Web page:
Levothyroxine

Background

Levothyroxine is marketed as Synthroid (Abbvie Inc, North Chicago, IL) and is the most commonly prescribed drug in the United States, with 119.9 million prescriptions dispensed in 2014. Levothyroxine is a thyroid hormone supplement.

Pharmacology

The thyroid gland is responsible for synthesizing and releasing the hormones triiodothyronine and tetraiodothyronine (T4). Triiodothyronine is 10 times more potent than T4; however, 80% of triiodothyronine is actually formed by deiodination of T4 in peripheral tissues. Levothyroxine is a synthetic form of T4.

Thyroid hormones are believed to exert their physiologic effect by modulating DNA transcription and promoting protein synthesis. These proteins then act on their target organs to secrete hormones that regulate growth and metabolism.

Supplementing deficient thyroid hormones requires delicate titration because the therapeutic index of levothyroxine is narrow. Excessive thyroid hormone administration can precipitate symptoms of thyrotoxicosis that include adverse cardiac, respiratory, central nervous system, and gastrointestinal, hepatic, and musculoskeletal sequela.

Interactions with Dental Treatment

For the well-controlled hypothyroid patient taking a longstanding stable dose of levothyroxine, there are no specific interactions between levothyroxine and dental treatment. For patients who are recently diagnosed with hypothyroidism and are not yet euthyroid, elective treatment is best deferred and emergent treatment carried out with caution. The concern in the uncontrolled patient is that if the thyroid levels are too high then thyrotoxicosis can ensue. Hypothyroidism rarely results in an emergent situation; however, these patients are at risk for arrhythmias, heart failure, and myxedema coma if severely deficient.

Levothyroxine has several important relevant drugs interactions. Specifically, there are interactions with levothyroxine and warfarin, ketamine, and carbamazepine. Levothyroxine increase the International Normalized Ratio (INR) in patients taking warfarin. It is therefore important, especially when initiating levothyroxine, to monitor INR levels and adjust warfarin dosage until the INR is stable. Levothyroxine may increase the hypertension and tachycardia that occurs with administration of ketamine during parenteral sedation. Carbamazepine may increase thyroid hormone metabolism; thus, patients initiating these medications may need an adjustment of their levothyroxine dose.

Acetaminophen with hydrocodone

Background

Opioids are central for pain management of the dental patient, especially when other medications such as nonsteroidal antiinflammatory drugs (NSAIDs) are inadequate. Hydrocodone with acetaminophen (hydrocodone/APAP) is marketed as Vicodin (Abbvie Inc, North Chicago, IL) and Lortab (UCB Inc, Smyrna, GA) and is the second most commonly prescribed drug in the United States, with 119.2 million prescriptions dispensed in 2014. Vicodin is a schedule II semisynthetic narcotic analgesic. All hydrocodone/APAP formulations contain 300 mg of acetaminophen; the hydrocodone contained in the tablet can be prescribed at 5, 7.5, or 10 mg.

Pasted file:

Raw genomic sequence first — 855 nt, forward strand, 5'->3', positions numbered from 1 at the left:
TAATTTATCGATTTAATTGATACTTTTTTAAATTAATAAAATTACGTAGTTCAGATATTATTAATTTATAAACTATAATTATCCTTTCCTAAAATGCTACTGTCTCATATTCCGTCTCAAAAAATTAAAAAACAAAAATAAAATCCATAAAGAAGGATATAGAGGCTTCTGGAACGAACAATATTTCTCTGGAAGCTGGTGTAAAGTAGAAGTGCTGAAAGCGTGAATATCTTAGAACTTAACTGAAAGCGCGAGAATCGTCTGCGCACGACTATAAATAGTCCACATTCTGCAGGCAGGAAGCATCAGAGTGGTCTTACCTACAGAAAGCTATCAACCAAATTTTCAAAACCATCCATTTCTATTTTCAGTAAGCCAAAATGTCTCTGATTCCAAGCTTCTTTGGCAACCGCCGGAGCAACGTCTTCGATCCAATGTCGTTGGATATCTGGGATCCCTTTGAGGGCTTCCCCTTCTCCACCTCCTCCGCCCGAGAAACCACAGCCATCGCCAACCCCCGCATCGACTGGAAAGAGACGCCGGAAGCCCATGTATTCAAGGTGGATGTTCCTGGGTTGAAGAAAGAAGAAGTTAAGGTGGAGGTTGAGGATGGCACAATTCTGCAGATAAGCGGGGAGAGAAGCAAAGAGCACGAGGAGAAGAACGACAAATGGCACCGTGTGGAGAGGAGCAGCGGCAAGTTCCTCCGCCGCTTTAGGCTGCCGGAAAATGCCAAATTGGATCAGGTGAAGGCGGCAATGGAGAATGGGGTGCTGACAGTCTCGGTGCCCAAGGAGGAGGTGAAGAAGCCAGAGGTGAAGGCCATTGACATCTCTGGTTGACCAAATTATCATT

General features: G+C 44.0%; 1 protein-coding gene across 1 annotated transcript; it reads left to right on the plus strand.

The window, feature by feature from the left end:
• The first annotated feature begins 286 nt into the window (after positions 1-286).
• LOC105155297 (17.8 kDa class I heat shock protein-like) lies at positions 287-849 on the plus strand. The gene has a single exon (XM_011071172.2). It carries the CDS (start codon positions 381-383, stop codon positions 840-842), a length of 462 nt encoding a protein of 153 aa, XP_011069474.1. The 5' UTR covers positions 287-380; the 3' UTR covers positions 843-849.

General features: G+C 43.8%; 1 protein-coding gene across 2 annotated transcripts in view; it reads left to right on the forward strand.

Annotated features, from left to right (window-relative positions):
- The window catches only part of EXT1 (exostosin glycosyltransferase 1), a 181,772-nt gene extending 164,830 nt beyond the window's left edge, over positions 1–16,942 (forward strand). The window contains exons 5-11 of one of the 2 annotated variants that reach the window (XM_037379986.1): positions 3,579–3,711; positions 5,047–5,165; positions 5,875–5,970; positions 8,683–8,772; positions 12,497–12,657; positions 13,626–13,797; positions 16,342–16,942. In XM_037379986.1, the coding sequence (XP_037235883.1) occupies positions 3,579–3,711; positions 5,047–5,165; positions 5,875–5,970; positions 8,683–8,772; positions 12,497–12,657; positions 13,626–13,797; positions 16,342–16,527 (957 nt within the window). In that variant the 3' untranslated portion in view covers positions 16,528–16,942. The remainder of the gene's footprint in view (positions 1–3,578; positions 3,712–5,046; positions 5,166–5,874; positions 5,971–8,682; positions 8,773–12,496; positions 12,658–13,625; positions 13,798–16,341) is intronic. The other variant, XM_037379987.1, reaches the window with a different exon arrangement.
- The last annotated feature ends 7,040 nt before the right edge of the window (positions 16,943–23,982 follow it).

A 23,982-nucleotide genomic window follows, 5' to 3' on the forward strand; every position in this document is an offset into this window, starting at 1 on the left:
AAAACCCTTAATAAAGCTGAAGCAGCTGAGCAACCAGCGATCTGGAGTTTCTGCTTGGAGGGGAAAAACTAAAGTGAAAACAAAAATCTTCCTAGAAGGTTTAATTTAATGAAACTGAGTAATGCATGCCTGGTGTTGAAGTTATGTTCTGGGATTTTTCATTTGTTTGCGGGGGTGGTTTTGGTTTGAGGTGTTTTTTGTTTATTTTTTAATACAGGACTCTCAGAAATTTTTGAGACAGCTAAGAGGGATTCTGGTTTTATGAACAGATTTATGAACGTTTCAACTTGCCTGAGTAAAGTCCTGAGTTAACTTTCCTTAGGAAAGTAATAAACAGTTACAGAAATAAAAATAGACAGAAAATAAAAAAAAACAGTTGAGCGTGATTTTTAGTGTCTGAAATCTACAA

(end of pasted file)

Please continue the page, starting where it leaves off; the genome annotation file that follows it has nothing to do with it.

Hydrocodone/APAP is an excellent analgesic; however, it is also a drug of abuse with approximately 97,000 drug-related emergency room visits in 2011. Owing to its abuse potential, the US Drug Enforcement Administration in 2014 rescheduled hydrocodone from a schedule III to a schedule II drug.

Pharmacology

Hydrocodone exerts its clinical effects by acting at the central nervous system opiate receptors and at smooth muscle. There are multiple subtypes of opioid receptors; the most commonly referenced are the μ-1, μ-2, δ, κ, and ORL-1 (nociceptin receptor). The clinically useful action of hydrocodone, that is, analgesia, occurs at the μ-1 receptor; however, the other opioid receptors are also activated by hydrocodone with μ-2 activation resulting in respiratory and cardiovascular depression, and constipation. The APAP component acts as an antipyretic by modulating hypothalamic heat regulating centers. The analgesic qualities of APAP are believed to be owing to prevention of prostaglandin synthesis. APAP is also a weak inhibitor of cyclooxygenase (COX)-1, COX-2, and possibly also COX-3. The combination of an opioid with acetaminophen improves the quality of pain relief when compared with APAP or an opioid alone.

Hydrocodone is metabolized by the liver and excreted in the urine. Hydrocodone has not been shown to have adverse effects in patients with renal failure ; however, some authors recommend using lower doses in moderate renal failure and longer time intervals in cases of severe renal failure. Acetaminophen has a plasma half-life of 1.25 to 3 hours and is increased in patients with liver damage. There is no ceiling dose with hydrocodone; however, owing to potentially dangerous side effects, particularly respiratory depression, the lowest functional dose should be used. The maximum acetaminophen dose in healthy patients should not exceed 4000 mg because of the risk of hepatotoxicity. Because one can approach toxic levels of APAP by taking opioids in combination with APAP, the US Food and Drug Administration (FDA) recommends discontinuing prescribing and dispensing of combination drugs containing more than 325 mg of APAP.